The last decade saw the rise of endovascular treatments. After the first unsuccessful trials, adequate protocols for the selection of patients with salvageable brain ischemic tissue led to success in recanalization treatments. Better use of brain neuroimaging led to refinements in patient selection, allowing the extension of time windows for treatments in eligible patients. Over the years, revascularization treatments for ischemic stroke spread over most hospitals in the world, allowing widespread access to treatments.

By |October 29th, 2020|clinical, treatment, World Stroke Day|Comments Off on World Stroke Day: The Long Journey of Revascularization Treatments for Ischemic Stroke: From Strict Patient Selection to Extending Time Windows

World Stroke Day: Interview with Dr. Anna Bersano on the Impact of the COVID-19 Pandemic on Stroke Care in Italy

Dr. Anna Bersano
Dr. Anna Bersano

An interview with Dr. Anna Bersano, MD, PhD, at the Cerebrovascular Unit of Fondazione IRCCS Istituto Neurologico Carlo Besta, Milan, Italy, about the impact of the COVID-19 pandemic on stroke care in Italy.

Interviewed by Francesca Tinelli, MCs, rare cerebrovascular disease fellow at Fondazione IRCCS Istituto Neurologico Carlo Besta, Milan, Italy.

Dr. Tinelli: First of all, I present you Dr. Anna Bersano, the neurologist I work with, and I would like to thank Anna for agreeing to do this interview. 

Anna is a stroke neurologist with long-term expertise in cerebrovascular diseases, particularly in genetics of monogenic and complex stroke diseases, combining research with an active practice as a vascular care neurologist. She coordinated several studies on genetics of stroke, such as the Lombardia GENS study on stroke monogenic disease and the SVE-LA study on genetics of small vessel disease and lacunar stroke. Recently, she implemented an Italian network for the study of Moyamoya disease named GE-NO-MA (Genetics of Moyamoya Disease) and an Italian network for the study of Cerebral Amyloid Angiopathy (SENECA project).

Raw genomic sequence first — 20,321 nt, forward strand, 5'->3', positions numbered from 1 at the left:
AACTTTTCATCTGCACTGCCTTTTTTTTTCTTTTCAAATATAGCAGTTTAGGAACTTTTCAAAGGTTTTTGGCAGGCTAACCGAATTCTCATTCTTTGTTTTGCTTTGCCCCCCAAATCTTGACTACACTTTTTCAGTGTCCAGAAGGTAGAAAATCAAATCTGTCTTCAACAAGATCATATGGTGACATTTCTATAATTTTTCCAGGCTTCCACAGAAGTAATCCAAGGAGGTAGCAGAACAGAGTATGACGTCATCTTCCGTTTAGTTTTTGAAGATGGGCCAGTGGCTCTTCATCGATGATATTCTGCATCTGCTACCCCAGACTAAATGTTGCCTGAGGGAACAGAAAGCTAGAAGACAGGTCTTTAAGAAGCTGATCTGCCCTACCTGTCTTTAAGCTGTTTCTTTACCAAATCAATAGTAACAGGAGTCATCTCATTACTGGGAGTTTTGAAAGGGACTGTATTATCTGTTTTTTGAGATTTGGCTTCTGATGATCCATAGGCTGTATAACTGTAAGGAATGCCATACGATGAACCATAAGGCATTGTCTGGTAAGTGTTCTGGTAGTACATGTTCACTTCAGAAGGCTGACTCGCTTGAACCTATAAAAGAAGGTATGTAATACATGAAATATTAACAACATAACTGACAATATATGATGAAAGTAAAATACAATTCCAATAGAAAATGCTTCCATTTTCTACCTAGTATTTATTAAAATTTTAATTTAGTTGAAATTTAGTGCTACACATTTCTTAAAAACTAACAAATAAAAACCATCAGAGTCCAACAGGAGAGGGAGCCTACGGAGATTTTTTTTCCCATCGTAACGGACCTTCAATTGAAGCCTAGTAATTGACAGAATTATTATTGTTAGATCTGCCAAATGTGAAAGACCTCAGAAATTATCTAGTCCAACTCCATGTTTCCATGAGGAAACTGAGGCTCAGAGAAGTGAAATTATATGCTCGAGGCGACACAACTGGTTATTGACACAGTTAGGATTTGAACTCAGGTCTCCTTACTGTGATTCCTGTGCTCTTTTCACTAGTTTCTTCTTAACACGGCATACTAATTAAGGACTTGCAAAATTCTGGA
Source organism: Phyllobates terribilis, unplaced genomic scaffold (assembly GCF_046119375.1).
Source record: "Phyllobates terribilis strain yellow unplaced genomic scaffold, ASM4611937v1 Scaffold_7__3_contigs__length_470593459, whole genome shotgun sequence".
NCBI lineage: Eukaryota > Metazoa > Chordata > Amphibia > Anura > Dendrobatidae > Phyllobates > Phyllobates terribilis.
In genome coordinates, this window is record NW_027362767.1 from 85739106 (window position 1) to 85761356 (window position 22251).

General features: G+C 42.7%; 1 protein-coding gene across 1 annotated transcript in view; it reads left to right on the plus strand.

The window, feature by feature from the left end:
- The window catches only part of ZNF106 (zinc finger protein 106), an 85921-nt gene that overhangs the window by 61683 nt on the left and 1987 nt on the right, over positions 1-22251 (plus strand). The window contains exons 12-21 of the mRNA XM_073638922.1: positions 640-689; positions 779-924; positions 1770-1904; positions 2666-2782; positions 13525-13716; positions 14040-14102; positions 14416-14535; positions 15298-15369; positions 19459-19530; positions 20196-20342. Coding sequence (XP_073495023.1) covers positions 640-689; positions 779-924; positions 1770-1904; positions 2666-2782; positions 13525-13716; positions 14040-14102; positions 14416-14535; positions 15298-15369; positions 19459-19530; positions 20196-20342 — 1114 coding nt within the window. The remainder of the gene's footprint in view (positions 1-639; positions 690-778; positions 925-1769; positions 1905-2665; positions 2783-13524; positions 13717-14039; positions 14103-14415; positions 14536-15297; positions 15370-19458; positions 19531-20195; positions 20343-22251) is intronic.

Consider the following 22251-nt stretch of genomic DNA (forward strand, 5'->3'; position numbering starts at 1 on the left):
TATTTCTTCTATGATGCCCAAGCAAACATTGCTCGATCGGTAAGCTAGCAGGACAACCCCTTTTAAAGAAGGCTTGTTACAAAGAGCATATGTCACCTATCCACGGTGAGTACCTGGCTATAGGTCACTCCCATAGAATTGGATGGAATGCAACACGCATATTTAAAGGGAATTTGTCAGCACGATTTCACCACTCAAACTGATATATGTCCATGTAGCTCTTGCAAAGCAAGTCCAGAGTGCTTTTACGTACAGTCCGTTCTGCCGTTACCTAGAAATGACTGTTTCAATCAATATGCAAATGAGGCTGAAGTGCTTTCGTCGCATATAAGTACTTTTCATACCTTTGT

Dr. Bersano: Thank you for discussing this relevant and critical topic in the current situation.

Dr. Tinelli: What is the correlation between SARS-CoV2 and cerebrovascular diseases?

Dr. Bersano: It is well known that SARS-CoV2 invades human respiratory epithelial cells through its S-protein and ACE2 receptor on human cell surface. Then, the virus can spread from the respiratory tract to the central nervous system, causing possible neurological complications. A recent study on 214 Chinese COVID-19 patients reported acute cerebrovascular events in 5.7% of COVID-19 patients. However, the exact relationship between SARS-CoV2 and stroke is unclear. Patients affected by COVID-19 have been observed to have a higher risk of cerebrovascular events, probably due to the activation of coagulation and inflammatory pathways, which lead to cardiovascular and thrombotic complications, or to cardioembolic causes.

By |October 29th, 2020|author interview, clinical, treatment, World Stroke Day|Comments Off on World Stroke Day: Interview with Dr. Anna Bersano on the Impact of the COVID-19 Pandemic on Stroke Care in Italy